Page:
On May 21 of 2010, Israeli commandos took to the six ships of the Gaza Freedom Flotilla and intercepted the humanitarian mission with military force. On five of the six ships, no incident took place. Aboard the Mavi Marmara, however, a different story rang out in headlines around the world.
The Mavi Marmara was the flagship of the convoy heading to break the controversial Gaza blockade. Israeli Defense Forces seized the vessel in international waters and violently clashed with activists aboard. When the dust settled and the bullets finally stopped flying, nine activists were killed. Two of those nine activists were shot at close range as they lay injured.
In Midnight on the Mavi Marmara, Moustafa Bayoumi has compiled an extensive series of articles and essays from a host of contributors. The pieces span the events aboard the Mavi Marmara and include first-hand testimony from activists aboard the vessel. There are also articles of analysis, putting the situation in historical context. Some pieces are decidedly angry, while others are calm and objective.
The first part of the book, “On Board the Ships,” features work from those who were on the scene during the raid. A chilling diary-style entry from Henning Mankell opens things up. Mankell’s account is suitably confusing and frenzied, clearly conveying the chaos of that May day. Ken O’Keefe speaks of “self-defense” and speaks of disarming an Israeli commando of his 9mm and hiding the weapon.
These frightening, surreal accounts set the stage for the deeper analysis to follow.
The second part, “Understanding the Attack,” deepens the context with writings from Gideon Levy, Ben Saul, Noam Chomsky, Rashid Kalidi, and others. Professor of law George Bisharat writes as to the illegality of the raid, stating in concise terms what Israel’s legal courses are and aren’t in the region.
The third part of the book, “The Blockade of Gaza,” begins with a list of items that are prohibited and permitted into the Gaza Strip. The lack of continuity would be hilarious if so many lives weren’t at risk. Writing from Sara Roy adds more context to what life is like in the Gaza Strip, noting that the “people of Gaza know they have been abandoned.” Nadia Hijab, Raji Sourani and other contributors flesh out more details.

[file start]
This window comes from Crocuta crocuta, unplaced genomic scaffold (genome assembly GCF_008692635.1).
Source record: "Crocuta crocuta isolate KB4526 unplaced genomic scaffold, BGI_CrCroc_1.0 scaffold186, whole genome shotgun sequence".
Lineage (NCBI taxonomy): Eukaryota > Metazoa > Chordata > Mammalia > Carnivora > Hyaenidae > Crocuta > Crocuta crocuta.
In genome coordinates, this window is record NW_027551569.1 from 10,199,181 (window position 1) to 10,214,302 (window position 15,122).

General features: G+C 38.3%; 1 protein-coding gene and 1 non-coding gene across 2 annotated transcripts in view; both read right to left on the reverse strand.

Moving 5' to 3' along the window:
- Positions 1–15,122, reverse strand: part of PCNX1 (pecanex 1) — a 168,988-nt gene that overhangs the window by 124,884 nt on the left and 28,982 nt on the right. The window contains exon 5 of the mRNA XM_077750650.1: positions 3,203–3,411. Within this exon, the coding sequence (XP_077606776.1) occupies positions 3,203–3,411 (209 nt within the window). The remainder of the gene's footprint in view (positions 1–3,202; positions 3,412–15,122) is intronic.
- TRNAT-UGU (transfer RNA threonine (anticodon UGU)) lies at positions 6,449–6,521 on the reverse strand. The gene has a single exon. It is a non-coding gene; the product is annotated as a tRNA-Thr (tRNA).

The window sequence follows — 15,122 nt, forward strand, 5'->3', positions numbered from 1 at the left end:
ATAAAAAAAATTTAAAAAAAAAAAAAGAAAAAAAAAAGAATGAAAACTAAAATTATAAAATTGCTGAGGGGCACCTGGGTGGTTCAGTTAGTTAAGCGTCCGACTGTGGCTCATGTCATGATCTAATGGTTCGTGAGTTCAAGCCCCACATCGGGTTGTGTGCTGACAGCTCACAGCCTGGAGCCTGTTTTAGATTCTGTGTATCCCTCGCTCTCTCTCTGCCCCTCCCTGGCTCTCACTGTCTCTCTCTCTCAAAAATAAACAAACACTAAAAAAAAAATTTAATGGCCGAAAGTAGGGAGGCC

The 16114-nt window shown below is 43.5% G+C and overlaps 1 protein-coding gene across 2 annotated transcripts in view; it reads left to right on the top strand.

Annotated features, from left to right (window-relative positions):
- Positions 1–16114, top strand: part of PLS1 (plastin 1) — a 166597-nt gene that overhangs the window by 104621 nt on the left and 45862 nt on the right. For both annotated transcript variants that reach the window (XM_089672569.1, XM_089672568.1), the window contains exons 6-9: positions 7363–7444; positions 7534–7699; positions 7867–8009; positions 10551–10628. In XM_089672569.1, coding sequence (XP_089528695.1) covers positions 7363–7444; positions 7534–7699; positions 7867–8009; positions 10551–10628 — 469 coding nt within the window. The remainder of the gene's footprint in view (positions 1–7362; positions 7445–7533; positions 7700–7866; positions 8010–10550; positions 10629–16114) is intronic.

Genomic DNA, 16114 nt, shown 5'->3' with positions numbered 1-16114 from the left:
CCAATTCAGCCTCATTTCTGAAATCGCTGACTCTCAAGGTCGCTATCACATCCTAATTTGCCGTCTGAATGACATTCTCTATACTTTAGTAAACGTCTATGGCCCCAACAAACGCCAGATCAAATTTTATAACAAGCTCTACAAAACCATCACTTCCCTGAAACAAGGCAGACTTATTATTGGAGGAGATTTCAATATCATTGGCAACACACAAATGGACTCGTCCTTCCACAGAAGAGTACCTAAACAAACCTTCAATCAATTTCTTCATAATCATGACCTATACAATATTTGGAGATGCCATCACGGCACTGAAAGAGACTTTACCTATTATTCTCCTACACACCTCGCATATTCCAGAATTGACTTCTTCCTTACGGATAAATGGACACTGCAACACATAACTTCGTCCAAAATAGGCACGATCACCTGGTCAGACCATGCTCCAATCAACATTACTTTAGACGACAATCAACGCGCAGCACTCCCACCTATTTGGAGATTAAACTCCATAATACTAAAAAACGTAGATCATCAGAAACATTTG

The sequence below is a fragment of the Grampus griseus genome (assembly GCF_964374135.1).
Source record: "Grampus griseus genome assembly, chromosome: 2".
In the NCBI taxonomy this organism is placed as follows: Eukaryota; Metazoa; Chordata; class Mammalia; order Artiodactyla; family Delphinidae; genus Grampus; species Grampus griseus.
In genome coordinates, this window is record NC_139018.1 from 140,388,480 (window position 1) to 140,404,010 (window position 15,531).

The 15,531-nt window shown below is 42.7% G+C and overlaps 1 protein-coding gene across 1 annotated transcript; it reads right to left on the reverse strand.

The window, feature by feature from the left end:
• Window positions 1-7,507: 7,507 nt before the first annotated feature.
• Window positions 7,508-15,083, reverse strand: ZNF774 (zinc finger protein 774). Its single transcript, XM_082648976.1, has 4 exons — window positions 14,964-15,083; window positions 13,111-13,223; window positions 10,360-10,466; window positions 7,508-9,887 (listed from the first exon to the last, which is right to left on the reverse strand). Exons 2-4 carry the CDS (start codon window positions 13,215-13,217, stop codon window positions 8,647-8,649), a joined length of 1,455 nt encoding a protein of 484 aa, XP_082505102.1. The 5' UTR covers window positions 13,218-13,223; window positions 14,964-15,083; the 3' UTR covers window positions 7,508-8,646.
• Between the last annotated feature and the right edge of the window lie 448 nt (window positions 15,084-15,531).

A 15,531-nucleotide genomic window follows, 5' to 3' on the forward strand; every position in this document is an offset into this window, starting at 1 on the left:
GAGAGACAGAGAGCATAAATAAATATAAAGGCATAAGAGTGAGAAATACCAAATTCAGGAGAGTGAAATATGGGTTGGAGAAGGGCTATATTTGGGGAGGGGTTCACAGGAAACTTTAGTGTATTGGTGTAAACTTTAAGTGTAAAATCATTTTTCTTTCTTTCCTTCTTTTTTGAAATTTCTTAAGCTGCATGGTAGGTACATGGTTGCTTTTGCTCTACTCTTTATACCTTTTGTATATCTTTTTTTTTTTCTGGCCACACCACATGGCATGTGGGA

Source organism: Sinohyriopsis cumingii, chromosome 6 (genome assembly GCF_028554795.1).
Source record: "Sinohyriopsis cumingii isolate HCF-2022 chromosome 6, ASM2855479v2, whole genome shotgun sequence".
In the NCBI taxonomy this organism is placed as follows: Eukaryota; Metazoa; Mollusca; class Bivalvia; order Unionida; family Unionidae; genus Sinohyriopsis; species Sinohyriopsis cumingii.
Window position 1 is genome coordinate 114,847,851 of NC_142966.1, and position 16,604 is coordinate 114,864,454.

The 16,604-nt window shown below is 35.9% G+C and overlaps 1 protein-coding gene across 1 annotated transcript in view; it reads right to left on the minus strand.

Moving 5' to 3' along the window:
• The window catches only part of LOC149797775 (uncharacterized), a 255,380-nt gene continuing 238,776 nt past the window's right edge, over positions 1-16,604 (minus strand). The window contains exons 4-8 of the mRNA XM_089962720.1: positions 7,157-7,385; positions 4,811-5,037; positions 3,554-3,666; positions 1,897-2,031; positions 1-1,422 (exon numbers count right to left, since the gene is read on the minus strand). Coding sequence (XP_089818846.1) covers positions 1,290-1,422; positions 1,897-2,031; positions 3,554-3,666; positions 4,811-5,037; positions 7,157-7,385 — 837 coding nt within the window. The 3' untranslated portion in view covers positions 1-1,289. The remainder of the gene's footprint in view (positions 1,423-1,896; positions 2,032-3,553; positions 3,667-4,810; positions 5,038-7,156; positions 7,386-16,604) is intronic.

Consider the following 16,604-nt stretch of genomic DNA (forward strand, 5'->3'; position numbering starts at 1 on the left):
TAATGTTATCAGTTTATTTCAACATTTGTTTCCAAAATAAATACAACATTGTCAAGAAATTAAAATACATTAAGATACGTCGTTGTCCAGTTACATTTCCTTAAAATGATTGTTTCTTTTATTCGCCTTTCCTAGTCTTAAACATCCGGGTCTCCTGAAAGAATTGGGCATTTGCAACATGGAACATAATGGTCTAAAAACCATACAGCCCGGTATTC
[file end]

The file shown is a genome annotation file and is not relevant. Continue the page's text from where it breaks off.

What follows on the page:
“Inside Israel,” the fourth portion, contains my favourite of all of the writings in the book. “No Citizenship Without Loyalty!” is a poignant, striking essay from former IDF paratrooper and doctor of Politics and Government at Ben-Gurion Neve Gordon. His insistence on the necessity of states being loyal to citizens rather than the perverse opposite is compelling.
Doron Rosenblum talks about Israel’s passive-aggressive response to the flotilla raid, while Ilan Pappé talks about the old thinking of Israeli government that contributes to the nation’s decline in international stature. Yousef Munayyer’s “A History of Impunity” tells us that the events aboard the Mavi Marmara are not all that surprising when one considers the history of Israel.
The fifth part of the book, “Old Friends, New Thinking,” delves into the aftermath of the raid and the subsequent battle for the hearts and minds of the world’s citizens. Writers like Murat Dagli and Marsha B. Cohen describe the Turkish response and the expected smear campaign by the IDF on the IHH.
Glenn Greenwald‘s piece on tribalism is vital reading, as is Arun Gupta’s suitably cynical piece about the incessant “victimhood” of Israel.
The sixth part, “Palestine on Our Minds,” compares the Palestinian struggle to that of the South Africans. Writings from Adam Shapiro, Omar Barghouti and Mike Marqusee close out the final portion of the book.
Midnight on the Mavi Marmara is a satisfying and intelligent read. This collection of writing ventures through the events of May 31, 2010, with clarity and candour. The book is thorough and precise, with varying styles adding surprising humour and justifiable anger to the mix. It’s a must-read for anyone wanting to know more about Gaza, Israel, the flotilla raid, and the plight of the Palestinian people.